The issue with these loot boxes is that unlike gambling, they can be bought by people under-18 as well. You do not need to provide any identification, which means that children of all ages can purchase these loot boxes, as long as they have access to their parents credit-cards.


There are countless examples of people spending lots of real money on these FIFA packs. A friend of mine who used to play Ultimate Team regularly thinks that he and his brother spent about R2500 over a few years on these packs. He also stated that he has an incredibly wealthy friend, who spent "in the tens of thousands of rands" on these packs, without his parents' knowledge.

An example of FIFA streamer, Homelespenguin opening the most expensive FIFA pack in FIFA 18. Many people have also accused streamers of contributing to the problems, as they only show themselves packing very good players. As a result, they make it seem easier than it actually is to pack amazing players. Source: Homelespenguin via YouTube

This has led to calls for it to be classified as gambling, and as a result, be regulated in the same way.


In the United Kingdom, the House of Lords Gambling Committee recently recommended: "The government must act immediately to bring loot boxes within the remit of gambling legislation and regulation." The report further stated, "If a product looks like gambling and feels like gambling, it should be regulated as gambling."


This would be classified under the Gambling Act of 2005, and the UK government has informed the committee that they would thoroughly explore loot boxes in their next review of the gambling act.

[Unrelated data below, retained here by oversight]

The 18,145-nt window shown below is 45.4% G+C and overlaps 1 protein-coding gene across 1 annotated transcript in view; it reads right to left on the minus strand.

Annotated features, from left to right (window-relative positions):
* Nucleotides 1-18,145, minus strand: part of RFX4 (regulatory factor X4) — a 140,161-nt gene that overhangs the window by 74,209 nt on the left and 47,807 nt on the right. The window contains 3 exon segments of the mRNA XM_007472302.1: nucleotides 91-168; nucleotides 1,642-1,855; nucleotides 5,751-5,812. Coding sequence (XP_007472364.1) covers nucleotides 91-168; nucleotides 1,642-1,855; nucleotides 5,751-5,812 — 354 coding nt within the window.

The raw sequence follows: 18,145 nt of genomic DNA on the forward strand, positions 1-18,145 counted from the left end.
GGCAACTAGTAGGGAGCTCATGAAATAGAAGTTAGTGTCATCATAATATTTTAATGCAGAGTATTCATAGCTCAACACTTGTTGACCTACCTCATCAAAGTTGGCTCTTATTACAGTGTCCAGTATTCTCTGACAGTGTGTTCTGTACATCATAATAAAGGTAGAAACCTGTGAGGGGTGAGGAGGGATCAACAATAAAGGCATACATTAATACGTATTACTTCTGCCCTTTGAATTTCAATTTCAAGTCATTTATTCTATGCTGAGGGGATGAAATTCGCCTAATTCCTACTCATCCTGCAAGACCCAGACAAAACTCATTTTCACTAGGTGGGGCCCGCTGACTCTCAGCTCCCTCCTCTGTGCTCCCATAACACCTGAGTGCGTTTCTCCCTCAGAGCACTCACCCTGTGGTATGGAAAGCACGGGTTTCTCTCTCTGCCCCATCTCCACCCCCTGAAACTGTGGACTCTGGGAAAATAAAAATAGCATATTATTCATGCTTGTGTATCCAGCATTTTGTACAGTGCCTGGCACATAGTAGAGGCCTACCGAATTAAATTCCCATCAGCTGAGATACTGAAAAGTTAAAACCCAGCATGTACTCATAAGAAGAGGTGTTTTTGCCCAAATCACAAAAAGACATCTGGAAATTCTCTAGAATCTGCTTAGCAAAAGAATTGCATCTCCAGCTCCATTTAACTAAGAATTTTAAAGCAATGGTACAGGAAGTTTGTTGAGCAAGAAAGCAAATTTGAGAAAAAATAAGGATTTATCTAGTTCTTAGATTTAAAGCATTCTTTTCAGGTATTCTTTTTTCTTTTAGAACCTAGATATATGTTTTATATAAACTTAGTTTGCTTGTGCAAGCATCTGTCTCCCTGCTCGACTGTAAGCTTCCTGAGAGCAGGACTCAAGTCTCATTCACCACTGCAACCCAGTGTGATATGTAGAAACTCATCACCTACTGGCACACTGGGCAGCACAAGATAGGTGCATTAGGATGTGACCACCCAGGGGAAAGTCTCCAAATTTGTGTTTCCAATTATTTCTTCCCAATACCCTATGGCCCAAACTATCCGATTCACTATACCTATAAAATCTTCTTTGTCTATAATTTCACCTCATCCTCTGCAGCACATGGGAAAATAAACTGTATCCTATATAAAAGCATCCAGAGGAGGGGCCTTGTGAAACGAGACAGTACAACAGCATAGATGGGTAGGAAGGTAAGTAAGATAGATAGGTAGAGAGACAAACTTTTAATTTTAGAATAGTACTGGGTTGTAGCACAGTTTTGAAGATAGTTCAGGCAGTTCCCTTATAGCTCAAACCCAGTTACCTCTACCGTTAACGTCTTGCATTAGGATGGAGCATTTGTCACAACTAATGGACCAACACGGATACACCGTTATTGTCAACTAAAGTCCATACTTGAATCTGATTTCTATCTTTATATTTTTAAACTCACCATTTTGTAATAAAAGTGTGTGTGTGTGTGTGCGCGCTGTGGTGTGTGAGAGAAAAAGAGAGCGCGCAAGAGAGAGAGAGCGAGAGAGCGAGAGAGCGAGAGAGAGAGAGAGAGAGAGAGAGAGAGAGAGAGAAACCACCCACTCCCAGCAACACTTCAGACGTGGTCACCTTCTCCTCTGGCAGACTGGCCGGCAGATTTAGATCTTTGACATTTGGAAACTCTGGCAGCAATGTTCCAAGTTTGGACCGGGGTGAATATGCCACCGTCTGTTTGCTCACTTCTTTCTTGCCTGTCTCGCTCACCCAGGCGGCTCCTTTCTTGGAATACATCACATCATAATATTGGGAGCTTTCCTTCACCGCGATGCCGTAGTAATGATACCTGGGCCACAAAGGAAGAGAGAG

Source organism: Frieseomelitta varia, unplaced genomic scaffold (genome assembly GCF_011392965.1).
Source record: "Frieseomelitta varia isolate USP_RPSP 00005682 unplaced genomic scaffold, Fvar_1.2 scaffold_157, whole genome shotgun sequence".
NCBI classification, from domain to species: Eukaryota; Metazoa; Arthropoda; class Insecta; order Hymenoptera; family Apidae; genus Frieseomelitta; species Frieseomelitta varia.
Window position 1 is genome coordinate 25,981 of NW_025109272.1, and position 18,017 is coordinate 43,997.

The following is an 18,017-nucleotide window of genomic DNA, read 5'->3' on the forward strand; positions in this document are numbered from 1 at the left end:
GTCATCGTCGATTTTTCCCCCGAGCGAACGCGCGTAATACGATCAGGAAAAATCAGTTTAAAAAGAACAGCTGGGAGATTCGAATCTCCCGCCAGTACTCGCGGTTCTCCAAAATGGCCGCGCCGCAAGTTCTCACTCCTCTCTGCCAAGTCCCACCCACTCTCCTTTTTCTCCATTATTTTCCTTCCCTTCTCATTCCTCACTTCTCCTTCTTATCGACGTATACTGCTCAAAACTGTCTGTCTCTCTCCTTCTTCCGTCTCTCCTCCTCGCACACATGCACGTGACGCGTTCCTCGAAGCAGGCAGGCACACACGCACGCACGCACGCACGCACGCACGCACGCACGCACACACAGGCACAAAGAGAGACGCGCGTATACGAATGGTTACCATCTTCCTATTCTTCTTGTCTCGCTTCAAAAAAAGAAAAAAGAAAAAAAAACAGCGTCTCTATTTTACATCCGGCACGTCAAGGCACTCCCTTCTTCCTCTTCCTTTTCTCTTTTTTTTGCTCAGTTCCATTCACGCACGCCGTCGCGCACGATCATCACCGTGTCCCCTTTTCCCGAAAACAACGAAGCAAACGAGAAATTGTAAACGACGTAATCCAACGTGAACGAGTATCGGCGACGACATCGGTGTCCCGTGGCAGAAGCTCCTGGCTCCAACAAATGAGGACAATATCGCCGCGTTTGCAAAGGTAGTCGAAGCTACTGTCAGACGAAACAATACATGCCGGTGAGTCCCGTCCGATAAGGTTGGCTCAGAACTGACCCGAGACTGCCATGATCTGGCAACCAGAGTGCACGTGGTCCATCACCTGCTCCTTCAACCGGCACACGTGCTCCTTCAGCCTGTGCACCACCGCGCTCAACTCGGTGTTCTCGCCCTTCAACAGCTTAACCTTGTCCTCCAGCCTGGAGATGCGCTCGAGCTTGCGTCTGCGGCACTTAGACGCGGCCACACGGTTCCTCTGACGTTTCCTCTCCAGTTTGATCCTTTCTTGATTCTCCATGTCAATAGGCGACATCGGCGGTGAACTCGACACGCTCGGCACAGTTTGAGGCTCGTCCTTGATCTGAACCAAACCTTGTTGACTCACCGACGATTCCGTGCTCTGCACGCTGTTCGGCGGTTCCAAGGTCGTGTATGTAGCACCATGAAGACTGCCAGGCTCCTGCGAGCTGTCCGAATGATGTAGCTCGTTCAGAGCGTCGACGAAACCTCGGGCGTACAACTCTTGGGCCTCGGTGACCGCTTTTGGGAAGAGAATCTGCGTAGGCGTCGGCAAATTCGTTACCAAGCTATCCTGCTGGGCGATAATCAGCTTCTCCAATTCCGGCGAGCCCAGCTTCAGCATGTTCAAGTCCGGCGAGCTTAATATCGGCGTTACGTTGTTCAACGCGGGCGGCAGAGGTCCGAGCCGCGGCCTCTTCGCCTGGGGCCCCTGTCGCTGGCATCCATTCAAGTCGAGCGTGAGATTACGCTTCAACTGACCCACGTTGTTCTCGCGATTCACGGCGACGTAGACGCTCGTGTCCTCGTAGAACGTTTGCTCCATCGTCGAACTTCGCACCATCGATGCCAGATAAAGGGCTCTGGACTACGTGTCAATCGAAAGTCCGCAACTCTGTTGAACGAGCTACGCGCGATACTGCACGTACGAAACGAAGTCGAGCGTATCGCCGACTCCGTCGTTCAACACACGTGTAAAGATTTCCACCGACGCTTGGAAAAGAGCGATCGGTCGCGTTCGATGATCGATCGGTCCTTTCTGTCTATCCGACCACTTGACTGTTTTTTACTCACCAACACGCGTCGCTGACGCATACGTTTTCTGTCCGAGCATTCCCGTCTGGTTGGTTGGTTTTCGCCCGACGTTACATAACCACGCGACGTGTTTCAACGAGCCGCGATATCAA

However, there are some conflicting opinions on whether it is necessary to take such drastic measures. Some experts believe that there is sufficient academic research proving the correlation between gambling and loot boxes. Others feel like more research needs to be done before making such a groundbreaking classification.


Professor Andrew Przybylski of the Oxford Internet Institute argued that this blanket classification on all games with loot boxes as gambling would be "apocalyptically stupid." His concern is more related to the lack of evidence as well as not having a clear plan as to how this ban would be implemented.


Dr David Zendle, a lecturer in computer science at the University of York, believes who conducted extensive research on the matter believes that there is enough evidence. He said "Loot boxes share many similarities with gambling. It, therefore, makes sense that this uncontrolled spending may transfer to loot boxes too."


These legal challenges have been met with much concern in the gaming industry due to the enormous profitability of microtransactions. According to a report from Juniper Research, gaming firms and apps made $30 billion from microtransactions in 2018. They predicted that this number would increase to $50 billion in 2022. Furthermore, EA's popular Ultimate Team modes, primarily played in FIFA, made up 28% of the company's total revenue in 2019.


Based on these numbers, it is easy to see why the gaming industry is concerned with these rulings and why they may put up a substantial fight to block these new measures. Ultimately, the safety of children and other people is the main priority, and it remains to be seen whether this will trump pure profitability.